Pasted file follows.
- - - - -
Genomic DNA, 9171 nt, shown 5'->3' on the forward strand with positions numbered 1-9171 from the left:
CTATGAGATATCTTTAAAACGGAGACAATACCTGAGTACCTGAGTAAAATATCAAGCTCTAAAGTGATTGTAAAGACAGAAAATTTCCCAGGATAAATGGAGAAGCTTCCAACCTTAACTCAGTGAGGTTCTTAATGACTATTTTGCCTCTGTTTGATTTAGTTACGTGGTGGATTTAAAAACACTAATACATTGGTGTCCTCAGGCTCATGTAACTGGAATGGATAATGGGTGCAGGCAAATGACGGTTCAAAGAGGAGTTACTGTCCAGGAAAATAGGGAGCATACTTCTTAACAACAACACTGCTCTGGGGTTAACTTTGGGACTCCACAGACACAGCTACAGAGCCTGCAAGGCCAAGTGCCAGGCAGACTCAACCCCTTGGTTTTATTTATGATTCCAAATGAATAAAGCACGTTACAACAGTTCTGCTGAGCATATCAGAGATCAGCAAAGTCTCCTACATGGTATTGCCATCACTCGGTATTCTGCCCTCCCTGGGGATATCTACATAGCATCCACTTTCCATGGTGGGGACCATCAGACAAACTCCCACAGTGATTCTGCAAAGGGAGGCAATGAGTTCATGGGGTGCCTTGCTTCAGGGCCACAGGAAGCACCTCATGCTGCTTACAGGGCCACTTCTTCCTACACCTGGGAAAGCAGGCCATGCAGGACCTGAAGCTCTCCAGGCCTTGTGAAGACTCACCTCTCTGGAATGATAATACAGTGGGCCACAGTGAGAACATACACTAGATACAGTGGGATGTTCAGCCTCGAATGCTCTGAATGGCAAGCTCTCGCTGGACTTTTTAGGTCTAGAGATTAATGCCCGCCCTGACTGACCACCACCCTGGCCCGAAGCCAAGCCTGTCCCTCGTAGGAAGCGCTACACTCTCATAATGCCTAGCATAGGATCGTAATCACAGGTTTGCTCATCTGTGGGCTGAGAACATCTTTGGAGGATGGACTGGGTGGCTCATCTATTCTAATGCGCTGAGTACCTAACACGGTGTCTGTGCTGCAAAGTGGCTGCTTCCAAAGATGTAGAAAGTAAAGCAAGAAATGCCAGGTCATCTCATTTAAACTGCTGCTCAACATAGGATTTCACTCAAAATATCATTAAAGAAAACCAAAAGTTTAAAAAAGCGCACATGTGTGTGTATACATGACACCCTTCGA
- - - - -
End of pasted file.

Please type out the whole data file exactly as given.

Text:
Genomic DNA, 9171 nt, shown 5'->3' on the forward strand with positions numbered 1-9171 from the left:
CTATGAGATATCTTTAAAACGGAGACAATACCTGAGTACCTGAGTAAAATATCAAGCTCTAAAGTGATTGTAAAGACAGAAAATTTCCCAGGATAAATGGAGAAGCTTCCAACCTTAACTCAGTGAGGTTCTTAATGACTATTTTGCCTCTGTTTGATTTAGTTACGTGGTGGATTTAAAAACACTAATACATTGGTGTCCTCAGGCTCATGTAACTGGAATGGATAATGGGTGCAGGCAAATGACGGTTCAAAGAGGAGTTACTGTCCAGGAAAATAGGGAGCATACTTCTTAACAACAACACTGCTCTGGGGTTAACTTTGGGACTCCACAGACACAGCTACAGAGCCTGCAAGGCCAAGTGCCAGGCAGACTCAACCCCTTGGTTTTATTTATGATTCCAAATGAATAAAGCACGTTACAACAGTTCTGCTGAGCATATCAGAGATCAGCAAAGTCTCCTACATGGTATTGCCATCACTCGGTATTCTGCCCTCCCTGGGGATATCTACATAGCATCCACTTTCCATGGTGGGGACCATCAGACAAACTCCCACAGTGATTCTGCAAAGGGAGGCAATGAGTTCATGGGGTGCCTTGCTTCAGGGCCACAGGAAGCACCTCATGCTGCTTACAGGGCCACTTCTTCCTACACCTGGGAAAGCAGGCCATGCAGGACCTGAAGCTCTCCAGGCCTTGTGAAGACTCACCTCTCTGGAATGATAATACAGTGGGCCACAGTGAGAACATACACTAGATACAGTGGGATGTTCAGCCTCGAATGCTCTGAATGGCAAGCTCTCGCTGGACTTTTTAGGTCTAGAGATTAATGCCCGCCCTGACTGACCACCACCCTGGCCCGAAGCCAAGCCTGTCCCTCGTAGGAAGCGCTACACTCTCATAATGCCTAGCATAGGATCGTAATCACAGGTTTGCTCATCTGTGGGCTGAGAACATCTTTGGAGGATGGACTGGGTGGCTCATCTATTCTAATGCGCTGAGTACCTAACACGGTGTCTGTGCTGCAAAGTGGCTGCTTCCAAAGATGTAGAAAGTAAAGCAAGAAATGCCAGGTCATCTCATTTAAACTGCTGCTCAACATAGGATTTCACTCAAAATATCATTAAAGAAAACCAAAAGTTTAAAAAAGCGCACATGTGTGTGTATACATGACACCCTTCGA